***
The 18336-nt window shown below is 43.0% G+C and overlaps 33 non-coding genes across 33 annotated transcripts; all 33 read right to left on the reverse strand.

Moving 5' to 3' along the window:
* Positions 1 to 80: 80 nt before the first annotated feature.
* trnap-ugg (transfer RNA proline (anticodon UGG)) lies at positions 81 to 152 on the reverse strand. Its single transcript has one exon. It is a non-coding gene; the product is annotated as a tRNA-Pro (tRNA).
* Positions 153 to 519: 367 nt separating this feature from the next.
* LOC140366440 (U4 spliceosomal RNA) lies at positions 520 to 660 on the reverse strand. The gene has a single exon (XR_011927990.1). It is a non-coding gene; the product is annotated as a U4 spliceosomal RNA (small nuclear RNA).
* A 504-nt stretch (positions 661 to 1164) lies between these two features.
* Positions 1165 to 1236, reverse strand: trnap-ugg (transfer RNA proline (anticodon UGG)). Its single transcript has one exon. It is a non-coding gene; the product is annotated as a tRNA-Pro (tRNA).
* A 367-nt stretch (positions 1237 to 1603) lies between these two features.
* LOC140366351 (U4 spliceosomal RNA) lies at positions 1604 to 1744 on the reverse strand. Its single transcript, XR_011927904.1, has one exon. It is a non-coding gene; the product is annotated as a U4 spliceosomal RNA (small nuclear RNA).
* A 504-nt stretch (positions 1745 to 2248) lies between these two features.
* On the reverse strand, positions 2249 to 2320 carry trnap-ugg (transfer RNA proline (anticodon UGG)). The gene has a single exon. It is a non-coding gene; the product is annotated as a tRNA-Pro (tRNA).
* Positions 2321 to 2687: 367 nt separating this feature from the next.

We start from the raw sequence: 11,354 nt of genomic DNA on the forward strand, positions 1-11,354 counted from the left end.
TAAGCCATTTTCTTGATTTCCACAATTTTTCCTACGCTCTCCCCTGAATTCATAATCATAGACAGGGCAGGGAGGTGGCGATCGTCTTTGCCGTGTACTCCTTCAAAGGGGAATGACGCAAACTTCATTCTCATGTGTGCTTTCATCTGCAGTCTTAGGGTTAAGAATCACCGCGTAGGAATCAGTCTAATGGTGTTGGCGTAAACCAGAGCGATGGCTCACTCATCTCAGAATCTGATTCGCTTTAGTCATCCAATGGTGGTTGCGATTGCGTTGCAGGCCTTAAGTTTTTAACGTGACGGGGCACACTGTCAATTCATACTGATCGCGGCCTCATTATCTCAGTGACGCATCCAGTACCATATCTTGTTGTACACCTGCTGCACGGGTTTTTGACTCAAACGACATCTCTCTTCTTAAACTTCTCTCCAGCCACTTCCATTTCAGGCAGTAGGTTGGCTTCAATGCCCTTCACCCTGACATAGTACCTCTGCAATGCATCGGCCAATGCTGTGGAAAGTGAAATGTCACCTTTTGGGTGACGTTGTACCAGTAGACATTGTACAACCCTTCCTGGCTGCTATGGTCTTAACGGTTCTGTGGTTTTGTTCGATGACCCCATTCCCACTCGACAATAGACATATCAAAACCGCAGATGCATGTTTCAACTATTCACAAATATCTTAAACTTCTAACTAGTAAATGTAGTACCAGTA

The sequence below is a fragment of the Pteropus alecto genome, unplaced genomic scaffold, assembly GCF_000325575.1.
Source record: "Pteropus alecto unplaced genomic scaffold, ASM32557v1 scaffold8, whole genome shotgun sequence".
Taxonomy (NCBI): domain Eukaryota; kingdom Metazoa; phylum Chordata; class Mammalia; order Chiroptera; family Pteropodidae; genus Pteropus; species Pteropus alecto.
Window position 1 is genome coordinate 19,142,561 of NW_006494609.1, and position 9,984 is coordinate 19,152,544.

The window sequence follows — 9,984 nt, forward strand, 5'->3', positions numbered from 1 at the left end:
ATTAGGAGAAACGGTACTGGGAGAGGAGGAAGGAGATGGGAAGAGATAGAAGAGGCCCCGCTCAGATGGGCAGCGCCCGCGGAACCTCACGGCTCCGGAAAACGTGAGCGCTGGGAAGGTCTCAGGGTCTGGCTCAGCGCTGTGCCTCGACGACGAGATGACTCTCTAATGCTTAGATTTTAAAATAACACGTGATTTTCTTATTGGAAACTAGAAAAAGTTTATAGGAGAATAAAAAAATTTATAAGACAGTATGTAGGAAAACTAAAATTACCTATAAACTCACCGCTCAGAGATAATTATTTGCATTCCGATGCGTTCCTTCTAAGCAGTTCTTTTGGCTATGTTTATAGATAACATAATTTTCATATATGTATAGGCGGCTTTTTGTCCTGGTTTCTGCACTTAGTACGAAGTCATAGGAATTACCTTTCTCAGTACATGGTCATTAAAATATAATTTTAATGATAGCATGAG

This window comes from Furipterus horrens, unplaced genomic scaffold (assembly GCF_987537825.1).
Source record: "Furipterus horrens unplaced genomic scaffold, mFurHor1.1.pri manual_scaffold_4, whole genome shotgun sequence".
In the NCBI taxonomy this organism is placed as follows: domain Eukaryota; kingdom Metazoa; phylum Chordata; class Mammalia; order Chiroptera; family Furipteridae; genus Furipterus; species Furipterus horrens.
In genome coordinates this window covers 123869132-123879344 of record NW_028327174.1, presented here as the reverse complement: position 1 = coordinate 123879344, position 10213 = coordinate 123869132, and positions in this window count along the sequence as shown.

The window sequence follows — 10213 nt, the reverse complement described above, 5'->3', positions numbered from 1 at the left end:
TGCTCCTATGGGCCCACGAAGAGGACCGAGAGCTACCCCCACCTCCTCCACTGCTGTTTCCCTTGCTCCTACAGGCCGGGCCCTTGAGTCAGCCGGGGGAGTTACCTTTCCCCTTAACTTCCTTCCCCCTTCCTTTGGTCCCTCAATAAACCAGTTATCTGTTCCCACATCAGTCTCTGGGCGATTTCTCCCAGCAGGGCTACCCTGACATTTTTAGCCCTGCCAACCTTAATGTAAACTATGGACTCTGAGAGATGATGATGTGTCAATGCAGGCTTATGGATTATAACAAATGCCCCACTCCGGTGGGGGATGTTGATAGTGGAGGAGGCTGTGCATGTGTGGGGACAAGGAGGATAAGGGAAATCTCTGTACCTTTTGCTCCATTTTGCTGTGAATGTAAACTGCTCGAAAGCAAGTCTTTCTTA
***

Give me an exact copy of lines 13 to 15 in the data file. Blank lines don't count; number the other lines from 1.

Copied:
* Positions 2321 to 2687: 367 nt separating this feature from the next.

We start from the raw sequence: 11,354 nt of genomic DNA on the forward strand, positions 1-11,354 counted from the left end.
TAAGCCATTTTCTTGATTTCCACAATTTTTCCTACGCTCTCCCCTGAATTCATAATCATAGACAGGGCAGGGAGGTGGCGATCGTCTTTGCCGTGTACTCCTTCAAAGGGGAATGACGCAAACTTCATTCTCATGTGTGCTTTCATCTGCAGTCTTAGGGTTAAGAATCACCGCGTAGGAATCAGTCTAATGGTGTTGGCGTAAACCAGAGCGATGGCTCACTCATCTCAGAATCTGATTCGCTTTAGTCATCCAATGGTGGTTGCGATTGCGTTGCAGGCCTTAAGTTTTTAACGTGACGGGGCACACTGTCAATTCATACTGATCGCGGCCTCATTATCTCAGTGACGCATCCAGTACCATATCTTGTTGTACACCTGCTGCACGGGTTTTTGACTCAAACGACATCTCTCTTCTTAAACTTCTCTCCAGCCACTTCCATTTCAGGCAGTAGGTTGGCTTCAATGCCCTTCACCCTGACATAGTACCTCTGCAATGCATCGGCCAATGCTGTGGAAAGTGAAATGTCACCTTTTGGGTGACGTTGTACCAGTAGACATTGTACAACCCTTCCTGGCTGCTATGGTCTTAACGGTTCTGTGGTTTTGTTCGATGACCCCATTCCCACTCGACAATAGACATATCAAAACCGCAGATGCATGTTTCAACTATTCACAAATATCTTAAACTTCTAACTAGTAAATGTAGTACCAGTA